During the McBride and Valemount municipal election forums last year and again at the town hall meeting in Valemount last week, several speakers who came up to the mic prefaced what they were saying with “I don’t live in town.”

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By: Laura Keil

What most of them meant was they don’t live within village limits, but rather in the regional district, many just one or two streets away.

I understand that for a village council forum, people don’t want to complain about services they are not receiving. But I fear their apology goes too far.

Even for a person who thinks of most distances in walking distance, I find it curious that so many people point out on a regular basis that they don’t live in the village but rather “Cedarside” or “Hillside Dr.” or any of the numerous roads that fork off the highway or village roads.

Do they feel their opinion on village issues is somehow invalid because they ‘commute’ three minutes from Cedarside? I hope they aren’t abnegating responsibility for village issues or feel powerless to change them.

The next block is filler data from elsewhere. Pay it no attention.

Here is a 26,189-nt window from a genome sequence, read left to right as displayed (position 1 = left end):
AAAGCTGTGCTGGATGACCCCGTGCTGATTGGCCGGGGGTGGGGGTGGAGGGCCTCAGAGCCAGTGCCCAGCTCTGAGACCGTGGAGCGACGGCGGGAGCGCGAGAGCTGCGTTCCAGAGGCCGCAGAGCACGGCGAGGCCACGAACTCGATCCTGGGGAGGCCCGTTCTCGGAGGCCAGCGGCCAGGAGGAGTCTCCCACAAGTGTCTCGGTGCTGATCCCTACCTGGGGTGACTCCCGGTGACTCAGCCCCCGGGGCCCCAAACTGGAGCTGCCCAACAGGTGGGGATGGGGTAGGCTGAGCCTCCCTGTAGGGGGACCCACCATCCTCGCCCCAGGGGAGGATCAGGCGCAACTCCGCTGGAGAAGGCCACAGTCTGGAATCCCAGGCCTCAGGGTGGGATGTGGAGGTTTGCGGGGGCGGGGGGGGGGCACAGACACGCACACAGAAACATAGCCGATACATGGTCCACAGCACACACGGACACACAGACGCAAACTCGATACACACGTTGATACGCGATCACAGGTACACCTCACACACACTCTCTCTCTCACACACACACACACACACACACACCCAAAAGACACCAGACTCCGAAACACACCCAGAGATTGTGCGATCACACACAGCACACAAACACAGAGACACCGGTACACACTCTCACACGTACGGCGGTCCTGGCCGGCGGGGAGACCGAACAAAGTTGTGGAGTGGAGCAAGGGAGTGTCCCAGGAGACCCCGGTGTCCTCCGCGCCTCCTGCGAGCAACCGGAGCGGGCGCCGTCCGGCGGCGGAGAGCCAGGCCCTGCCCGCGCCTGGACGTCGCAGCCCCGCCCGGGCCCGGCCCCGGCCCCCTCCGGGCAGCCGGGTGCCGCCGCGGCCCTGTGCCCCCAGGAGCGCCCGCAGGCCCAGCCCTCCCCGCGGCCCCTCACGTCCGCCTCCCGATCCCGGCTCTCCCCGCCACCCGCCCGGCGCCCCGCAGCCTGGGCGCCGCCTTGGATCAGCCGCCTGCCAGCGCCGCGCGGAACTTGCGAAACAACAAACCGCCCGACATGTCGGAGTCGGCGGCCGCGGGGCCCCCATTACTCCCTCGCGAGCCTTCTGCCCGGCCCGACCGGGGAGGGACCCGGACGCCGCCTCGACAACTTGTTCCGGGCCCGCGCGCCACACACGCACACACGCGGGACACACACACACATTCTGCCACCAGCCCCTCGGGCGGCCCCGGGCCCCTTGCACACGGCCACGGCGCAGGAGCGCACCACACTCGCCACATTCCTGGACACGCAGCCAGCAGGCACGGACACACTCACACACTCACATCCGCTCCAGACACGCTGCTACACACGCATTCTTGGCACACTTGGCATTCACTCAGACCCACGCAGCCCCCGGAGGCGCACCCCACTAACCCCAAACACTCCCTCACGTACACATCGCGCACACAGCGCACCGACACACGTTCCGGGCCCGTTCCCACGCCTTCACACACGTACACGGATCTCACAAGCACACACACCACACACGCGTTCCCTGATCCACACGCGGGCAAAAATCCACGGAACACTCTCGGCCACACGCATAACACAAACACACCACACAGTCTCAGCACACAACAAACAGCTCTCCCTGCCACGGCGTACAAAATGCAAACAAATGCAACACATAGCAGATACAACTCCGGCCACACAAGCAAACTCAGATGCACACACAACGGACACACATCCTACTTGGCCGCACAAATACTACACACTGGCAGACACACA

If we begin to make distinctions about identity and the worth of opinion based on our local street address, we begin to fracture our sense of community wholeness.

In such small villages we can’t afford to exclude people who live outside village limits, nor can we afford to say they have no responsibility in helping to raise up the town. Their actions and decisions impact us all.

Saying people who live outside village limits can’t express an opinion on village issues is almost as silly as approving that Main St. separate from the rest of town, or having a trailer court declare itself an independent republic.

Moreover, when people are excluded from participating fully in their nearest commercial and service hub, they take their good ideas and enfranchisement elsewhere.

Certainly during elections where you live changes who you’re allowed to vote for. Those living in the regional district vote for a RD rep instead of Village Council. Those who live outside village limits pay taxes to the regional district for their services. Those living in village limits pay a standardized amount for sewer, water and garbage collection.

But everyone who lives in the vicinity of the village uses the same roads, the same stores, the same schools, arenas and parks. We all care deeply about the community.

Let’s stop making these distinctions and self-limitations on whose opinion matters. The more opinions the better. And anyway, sometimes, it takes an outside view to see the real picture.